What Has Happened to Apple Stock After Previous Rallies?

Daniel Martins

Recently, Apple’s share price rally and the stock’s record-high valuations have been key topics of conversation among investors – I have talked about the subject in more detail. Apple has risen a little over 90% in the past 12 months, which is just impressive. No wonder, shareholders must be feeling a bit uneasy about the quick climb to the top.

Today, I look at what has historically happened to the share price after it rallied at least as much as it has since mid-2019. The analysis may help to give investors somewhat of a benchmark against which they can set return expectations going forward.

When Apple reached escape velocity

Below are the three other times since the beginning of this century when Apple shares traded higher by more than 90% over the prior 12 months – i.e. in a clearly bullish, sharply up-trending fashion.

  • Early 2004 to mid-2006: this two-year long period marked a turnaround in Apple’s Mac business. About 4.6 million Apple computers were sold in 2001, but the number dropped sharply to 3.1 million in 2002. The Cupertino company was clearly losing the market to Windows-based computers. The rebound started when unit sales in 2005 grew 38% over prior year levels on the back of the iMac and the Mac Mini.
  • Mid-2007 to the 2008 Great Recession: this year-long period was one of the most memorable of Apple’s history. In 2007, Steve Jobs introduced the very first iPhone. The communications industry had been revolutionized.
  • End of 2008 Great Recession to mid-2010: Apple’s stock got a lift from broad market forces. As the economy recovered from the Great Recession, Apple added fuel to the fire by inventing the tablet as a new product category in 2010. Shares rallied strongly, starting in 2009.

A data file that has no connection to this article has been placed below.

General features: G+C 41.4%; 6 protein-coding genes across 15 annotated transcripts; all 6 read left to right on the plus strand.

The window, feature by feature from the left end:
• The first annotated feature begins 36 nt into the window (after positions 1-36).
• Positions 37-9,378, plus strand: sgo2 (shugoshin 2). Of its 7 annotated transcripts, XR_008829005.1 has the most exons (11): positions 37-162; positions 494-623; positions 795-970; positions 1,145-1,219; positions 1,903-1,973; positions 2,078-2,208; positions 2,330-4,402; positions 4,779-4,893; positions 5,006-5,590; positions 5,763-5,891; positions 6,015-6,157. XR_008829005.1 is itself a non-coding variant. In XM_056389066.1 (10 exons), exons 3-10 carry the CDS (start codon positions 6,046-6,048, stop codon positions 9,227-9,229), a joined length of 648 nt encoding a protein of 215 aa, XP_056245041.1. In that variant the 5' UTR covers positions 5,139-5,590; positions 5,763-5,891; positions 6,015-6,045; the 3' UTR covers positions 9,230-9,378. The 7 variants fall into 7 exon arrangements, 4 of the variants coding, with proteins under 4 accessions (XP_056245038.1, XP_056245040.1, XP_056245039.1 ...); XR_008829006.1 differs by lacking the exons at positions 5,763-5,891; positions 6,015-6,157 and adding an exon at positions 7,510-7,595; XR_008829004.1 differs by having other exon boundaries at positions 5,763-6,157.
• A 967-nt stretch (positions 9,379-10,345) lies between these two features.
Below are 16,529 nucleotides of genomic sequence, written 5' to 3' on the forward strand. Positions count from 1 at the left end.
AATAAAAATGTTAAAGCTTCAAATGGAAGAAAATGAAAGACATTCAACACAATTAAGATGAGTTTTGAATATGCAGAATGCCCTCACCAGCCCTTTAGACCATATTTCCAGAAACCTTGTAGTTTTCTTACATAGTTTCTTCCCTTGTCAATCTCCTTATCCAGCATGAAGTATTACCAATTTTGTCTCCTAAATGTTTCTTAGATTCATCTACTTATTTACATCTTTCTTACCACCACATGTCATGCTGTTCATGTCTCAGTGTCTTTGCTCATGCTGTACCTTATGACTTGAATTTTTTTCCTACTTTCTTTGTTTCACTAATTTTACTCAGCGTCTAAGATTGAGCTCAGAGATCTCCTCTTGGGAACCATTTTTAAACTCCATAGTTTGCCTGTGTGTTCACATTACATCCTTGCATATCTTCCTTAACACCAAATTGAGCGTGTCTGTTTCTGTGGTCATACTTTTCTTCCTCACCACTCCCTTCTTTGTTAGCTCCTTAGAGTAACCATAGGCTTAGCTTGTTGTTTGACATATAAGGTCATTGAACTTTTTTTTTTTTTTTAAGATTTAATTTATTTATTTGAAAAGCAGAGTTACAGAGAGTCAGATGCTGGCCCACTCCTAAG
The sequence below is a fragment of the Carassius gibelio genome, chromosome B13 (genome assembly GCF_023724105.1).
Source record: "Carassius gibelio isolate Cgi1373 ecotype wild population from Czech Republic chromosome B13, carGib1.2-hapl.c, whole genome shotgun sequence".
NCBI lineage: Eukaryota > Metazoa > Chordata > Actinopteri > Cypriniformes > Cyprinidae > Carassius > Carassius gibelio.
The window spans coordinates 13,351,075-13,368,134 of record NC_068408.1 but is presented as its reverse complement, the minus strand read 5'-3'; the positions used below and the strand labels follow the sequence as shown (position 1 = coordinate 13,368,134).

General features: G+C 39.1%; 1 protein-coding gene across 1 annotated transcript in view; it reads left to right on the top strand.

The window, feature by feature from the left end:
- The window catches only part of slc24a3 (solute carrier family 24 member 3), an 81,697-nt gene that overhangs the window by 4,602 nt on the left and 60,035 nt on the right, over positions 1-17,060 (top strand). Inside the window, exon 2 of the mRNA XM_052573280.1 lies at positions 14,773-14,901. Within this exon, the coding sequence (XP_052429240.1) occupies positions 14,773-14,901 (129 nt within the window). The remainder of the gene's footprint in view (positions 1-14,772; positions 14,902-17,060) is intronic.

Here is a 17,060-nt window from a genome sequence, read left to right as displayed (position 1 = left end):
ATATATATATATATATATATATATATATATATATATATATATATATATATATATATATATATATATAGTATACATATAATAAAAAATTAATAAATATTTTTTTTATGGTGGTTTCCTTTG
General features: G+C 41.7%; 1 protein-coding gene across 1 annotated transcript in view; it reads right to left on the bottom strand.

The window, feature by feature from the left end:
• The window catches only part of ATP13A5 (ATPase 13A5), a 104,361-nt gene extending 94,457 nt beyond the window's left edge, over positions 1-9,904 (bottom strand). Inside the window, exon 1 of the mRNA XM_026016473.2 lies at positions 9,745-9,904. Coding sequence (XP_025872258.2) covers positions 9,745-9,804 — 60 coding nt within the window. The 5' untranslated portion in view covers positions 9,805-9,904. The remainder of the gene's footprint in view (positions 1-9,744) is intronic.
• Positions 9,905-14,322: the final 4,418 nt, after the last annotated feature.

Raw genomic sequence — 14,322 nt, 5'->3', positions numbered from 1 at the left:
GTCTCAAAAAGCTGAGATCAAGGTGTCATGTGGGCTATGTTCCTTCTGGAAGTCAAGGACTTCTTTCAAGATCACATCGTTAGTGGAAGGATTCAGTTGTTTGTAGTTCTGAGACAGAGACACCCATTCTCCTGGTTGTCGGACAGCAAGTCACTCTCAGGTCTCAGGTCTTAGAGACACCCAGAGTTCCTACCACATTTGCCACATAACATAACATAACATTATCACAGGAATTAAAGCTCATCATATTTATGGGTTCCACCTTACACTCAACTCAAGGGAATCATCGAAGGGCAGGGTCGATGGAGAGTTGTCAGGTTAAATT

What happens after a strong rally?

Historically, once shares shoot to the moon, they do not necessarily come crashing down very quickly. In other words, Apple stock has often trended higher for several months before finally correcting.

Since the start of 2000, Apple has been on a 90%-plus rally like the current one about 15% of the time – i.e. nearly two months per year, on average. Below is a histogram that shows how shares performed in the 12 months following each rallying day.

Pick any given trading day in the past two decades when Apple had been up at least 90% over the previous 12 months. Historically, the 12-month returns following those days have been, on average, very good: 47.5%. In other words, only because shares were up strongly did not mean that they were doomed to underperform.

This must be at least a little comforting for current Apple shareholders.

The important question

Of course, the past does not always repeat. Only because Apple stock has trended higher for long before does not mean that it will again going forward.

The important question, in my view: is the current rally consistent with the business fundamentals today? Notice that sustainable spikes in the past were only possible as a result of very unique circumstances: the turnaround in a very important business, the introduction of a very popular product, or the recovery off a deep recession.

In my opinion, (1) Apple’s gradual transition to a services and software company, (2) the introduction of high-growth product categories like the Watch and AirPods and/or (3) the 5G upgrade cycle might, combined or in isolation, justify extreme bullishness. But I am curious to hear what readers have to say about it.

Does Apple’s business fundamentals support current strength in the stock price? Leave your opinion in the comments section below.

Check out these articles next:

Wall Street on Apple: How Deep Is Your Love?

Apple: The $1.7 Trillion Question

Apple: Countdown To Earnings Day Begins

(Disclaimers: the author may be long one or more stocks mentioned in this report. Also, the article may contain affiliate links. These partnerships do not influence editorial content. Thanks for supporting The Apple Maven)

Comments (1)
No. 1-1

This is really good material. I believe that with the launch of iPhone 12 soon, it will bring some relevant consistency especially with the 5G upgrade cycle.

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